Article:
Version: 0.7

Prerequisites

This page details the prerequisites you need in place in order for Kore to run successfully.

Tools on your workstation:

Pre-install:

Post-install:

Kubernetes cluster to host Kore#

Kore runs in a Kubernetes cluster. You can use an existing Kubernetes cluster, or follow Bootstrap a Cluster for Kore to use a local install of Kore to create a cluster in which to host your Kore instance.

The cluster where Kore runs must meet the following requirements:

  1. We recommend a dedicated cluster to host Kore because it creates and manages namespaces as teams are created. It is not recommended to install Kore into a cluster running other workloads without significant care, and only a single instance of Kore may be installed into a cluster.

    Kore can be setup to run using credentials managed entirely by AWS on EKS (recomended). To enable this with Kore on EKS, see kore setup cloudidentity.

  2. You must give kubectl access to this cluster with privileges to install a helm chart.

  3. A namespace should be pre-created to install Kore's machinery into - we recommend the namespace kore for this purpose. For example, run kubectl create ns kore.

Identity Provider details#

Kore uses your existing identity provider to grant access to the UI, CLI, and the infrastructure provisioned for teams. If you are testing out Kore, you can use local users (created and managed within the application), however we do not recommend this configuration for production use.

Kore supports Open ID Connect (OIDC) for integrating with identity providers, and must provide the following details when installing Kore:

  • Client ID
  • Server URL
  • Client Secret
  • Client Scopes to use. If the provider does not support the default scopes email, profile, and offline_access (notably Google Workspace/GSuite), you must set this to email and profile.

If you need advice on integrating your existing single sign-on infrastructure with Kore, please get in touch and we will be happy to help.

Ingress controller#

In order for Kore to expose its UI and API for your use, you need an ingress controller configured in your cluster. We recommend configuring the NGINX ingress as follows.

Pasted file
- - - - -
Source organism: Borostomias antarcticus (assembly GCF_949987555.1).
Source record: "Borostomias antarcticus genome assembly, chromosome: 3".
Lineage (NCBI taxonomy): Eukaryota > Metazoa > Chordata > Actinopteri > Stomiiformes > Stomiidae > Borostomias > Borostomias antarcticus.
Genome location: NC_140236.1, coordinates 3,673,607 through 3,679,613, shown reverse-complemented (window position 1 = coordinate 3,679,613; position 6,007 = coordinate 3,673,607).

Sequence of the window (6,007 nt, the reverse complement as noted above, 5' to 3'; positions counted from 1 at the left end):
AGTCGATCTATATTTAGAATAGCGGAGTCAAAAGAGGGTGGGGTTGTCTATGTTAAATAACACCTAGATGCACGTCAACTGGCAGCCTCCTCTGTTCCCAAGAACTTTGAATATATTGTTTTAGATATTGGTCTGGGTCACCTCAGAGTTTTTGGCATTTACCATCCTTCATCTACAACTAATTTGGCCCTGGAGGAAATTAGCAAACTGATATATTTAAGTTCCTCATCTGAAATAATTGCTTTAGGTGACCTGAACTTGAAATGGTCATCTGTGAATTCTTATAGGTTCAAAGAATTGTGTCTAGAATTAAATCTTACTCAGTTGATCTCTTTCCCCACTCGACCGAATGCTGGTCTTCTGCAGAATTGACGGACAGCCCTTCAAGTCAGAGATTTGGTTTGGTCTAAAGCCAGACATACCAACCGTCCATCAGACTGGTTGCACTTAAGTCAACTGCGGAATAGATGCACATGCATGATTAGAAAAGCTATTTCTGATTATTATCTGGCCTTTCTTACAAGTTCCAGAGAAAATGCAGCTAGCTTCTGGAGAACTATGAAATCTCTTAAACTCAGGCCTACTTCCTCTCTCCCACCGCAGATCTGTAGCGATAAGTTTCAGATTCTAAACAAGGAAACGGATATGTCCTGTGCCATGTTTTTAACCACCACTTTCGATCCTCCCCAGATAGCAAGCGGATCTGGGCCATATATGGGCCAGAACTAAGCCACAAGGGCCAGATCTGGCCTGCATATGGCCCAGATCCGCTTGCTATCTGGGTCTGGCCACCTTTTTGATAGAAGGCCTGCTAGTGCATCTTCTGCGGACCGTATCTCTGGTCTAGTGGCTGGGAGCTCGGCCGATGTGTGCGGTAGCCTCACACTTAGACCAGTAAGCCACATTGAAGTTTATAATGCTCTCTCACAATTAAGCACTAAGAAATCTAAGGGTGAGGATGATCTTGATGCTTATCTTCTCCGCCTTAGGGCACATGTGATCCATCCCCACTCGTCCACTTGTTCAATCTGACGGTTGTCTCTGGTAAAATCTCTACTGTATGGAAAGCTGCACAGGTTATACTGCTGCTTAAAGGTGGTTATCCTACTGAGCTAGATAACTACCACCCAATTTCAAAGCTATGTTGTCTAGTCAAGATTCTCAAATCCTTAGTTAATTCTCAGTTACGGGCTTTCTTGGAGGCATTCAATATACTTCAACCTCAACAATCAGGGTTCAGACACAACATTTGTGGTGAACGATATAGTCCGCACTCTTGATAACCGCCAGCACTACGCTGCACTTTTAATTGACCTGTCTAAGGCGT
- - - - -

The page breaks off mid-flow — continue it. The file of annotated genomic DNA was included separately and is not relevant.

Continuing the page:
To configure NGINX:

  1. Run the following:

    NGINX_VERSION=2.15.0
    helm repo add ingress-nginx https://kubernetes.github.io/ingress-nginx
    helm repo update
    if ! kubectl get ns ingress >/dev/null 2>&1; then
    kubectl create ns ingress
    fi
    helm upgrade ingress ingress-nginx/ingress-nginx \
    --install \
    --version ${NGINX_VERSION} \
    --namespace=ingress \
    --set=controller.autoscaling.enabled=true \
    --set=controller.autoscaling.maxReplicas=10 \
    --set=controller.autoscaling.minReplicas=2 \
    --set=controller.service.externalTrafficPolicy=Local \
    --set=controller.service.type=LoadBalancer \
    --set=podSecurityPolicy.enabled=true

Certificate Manager#

Optionally, if you do not wish to manually generate and maintain TLS certificates for Kore, you can install cert-manager into your cluster to do this for you.

To install cert-manager:

  1. Create a configuration file cert-issuer.yaml for your issuer - setting the email address as appropriate:

    apiVersion: cert-manager.io/v1
    kind: ClusterIssuer
    metadata:
    name: letsencrypt
    spec:
    acme:
    email: you@yourorg.org
    server: https://acme-v02.api.letsencrypt.org/directory
    privateKeySecretRef:
    name: letsencrypt-account-key
    solvers:
    - http01:
    ingress:
    class: nginx
  2. Install cert-manager:

    CERTMGR_VERSION=v1.0.2
    helm repo add jetstack https://charts.jetstack.io
    helm repo update
    if ! kubectl get ns cert-manager >/dev/null 2>&1; then
    kubectl create ns cert-manager
    fi
    helm upgrade cert-manager jetstack/cert-manager \
    --install \
    --version ${CERTMGR_VERSION} \
    --namespace cert-manager \
    --set installCRDs=true \
    --wait
    kubectl apply -f ./cert-issuer.yaml

Cloud accounts#

In order to use Kore, you must provide it with one or more cloud accounts that you want it to use. There are two types of cloud accounts you can provide for each cloud:

  • Shared Accounts—if you want to use existing cloud accounts for your teams' infrastructure, you can add each account individually to Kore and allocate it to the desired teams within Kore. Each account maps to a specific AWS account, GCP project, or Azure subscription. Infrastructure is provisioned directly into the account when requested by teams.

  • Organizations—if you want to use Kore's account automation feature, you must provide Kore with access to a root organizational account in which it should create and manage child accounts. Account automation provides AWS accounts, GCP projects, and Azure subscriptions on demand for your teams.

For more information, see Cloud Accounts.